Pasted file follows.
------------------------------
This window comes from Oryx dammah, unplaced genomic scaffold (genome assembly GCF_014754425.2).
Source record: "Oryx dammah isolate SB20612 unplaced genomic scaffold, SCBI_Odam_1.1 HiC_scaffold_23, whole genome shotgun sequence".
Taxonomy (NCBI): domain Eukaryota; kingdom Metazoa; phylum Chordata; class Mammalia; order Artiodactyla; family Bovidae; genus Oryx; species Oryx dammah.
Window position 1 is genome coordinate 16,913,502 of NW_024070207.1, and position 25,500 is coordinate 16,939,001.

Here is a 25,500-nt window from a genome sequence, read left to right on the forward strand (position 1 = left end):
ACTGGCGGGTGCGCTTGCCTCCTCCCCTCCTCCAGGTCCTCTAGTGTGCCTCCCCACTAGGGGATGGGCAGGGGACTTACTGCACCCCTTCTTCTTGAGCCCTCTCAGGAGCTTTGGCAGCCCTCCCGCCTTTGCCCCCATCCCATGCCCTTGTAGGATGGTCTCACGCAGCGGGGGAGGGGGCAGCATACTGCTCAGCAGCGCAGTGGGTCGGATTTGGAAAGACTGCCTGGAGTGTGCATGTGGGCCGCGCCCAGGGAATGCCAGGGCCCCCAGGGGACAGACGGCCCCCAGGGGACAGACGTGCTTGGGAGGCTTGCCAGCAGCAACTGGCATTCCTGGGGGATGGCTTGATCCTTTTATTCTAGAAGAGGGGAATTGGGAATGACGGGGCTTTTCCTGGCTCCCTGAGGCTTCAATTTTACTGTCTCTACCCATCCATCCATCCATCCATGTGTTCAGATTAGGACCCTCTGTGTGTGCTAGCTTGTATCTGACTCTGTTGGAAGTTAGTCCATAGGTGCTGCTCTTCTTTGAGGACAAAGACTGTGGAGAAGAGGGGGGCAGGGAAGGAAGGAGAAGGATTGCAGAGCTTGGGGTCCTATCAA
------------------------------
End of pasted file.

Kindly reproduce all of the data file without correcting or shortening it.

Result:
This window comes from Oryx dammah, unplaced genomic scaffold (genome assembly GCF_014754425.2).
Source record: "Oryx dammah isolate SB20612 unplaced genomic scaffold, SCBI_Odam_1.1 HiC_scaffold_23, whole genome shotgun sequence".
Taxonomy (NCBI): domain Eukaryota; kingdom Metazoa; phylum Chordata; class Mammalia; order Artiodactyla; family Bovidae; genus Oryx; species Oryx dammah.
Window position 1 is genome coordinate 16,913,502 of NW_024070207.1, and position 25,500 is coordinate 16,939,001.

Here is a 25,500-nt window from a genome sequence, read left to right on the forward strand (position 1 = left end):
ACTGGCGGGTGCGCTTGCCTCCTCCCCTCCTCCAGGTCCTCTAGTGTGCCTCCCCACTAGGGGATGGGCAGGGGACTTACTGCACCCCTTCTTCTTGAGCCCTCTCAGGAGCTTTGGCAGCCCTCCCGCCTTTGCCCCCATCCCATGCCCTTGTAGGATGGTCTCACGCAGCGGGGGAGGGGGCAGCATACTGCTCAGCAGCGCAGTGGGTCGGATTTGGAAAGACTGCCTGGAGTGTGCATGTGGGCCGCGCCCAGGGAATGCCAGGGCCCCCAGGGGACAGACGGCCCCCAGGGGACAGACGTGCTTGGGAGGCTTGCCAGCAGCAACTGGCATTCCTGGGGGATGGCTTGATCCTTTTATTCTAGAAGAGGGGAATTGGGAATGACGGGGCTTTTCCTGGCTCCCTGAGGCTTCAATTTTACTGTCTCTACCCATCCATCCATCCATCCATGTGTTCAGATTAGGACCCTCTGTGTGTGCTAGCTTGTATCTGACTCTGTTGGAAGTTAGTCCATAGGTGCTGCTCTTCTTTGAGGACAAAGACTGTGGAGAAGAGGGGGGCAGGGAAGGAAGGAGAAGGATTGCAGAGCTTGGGGTCCTATCAA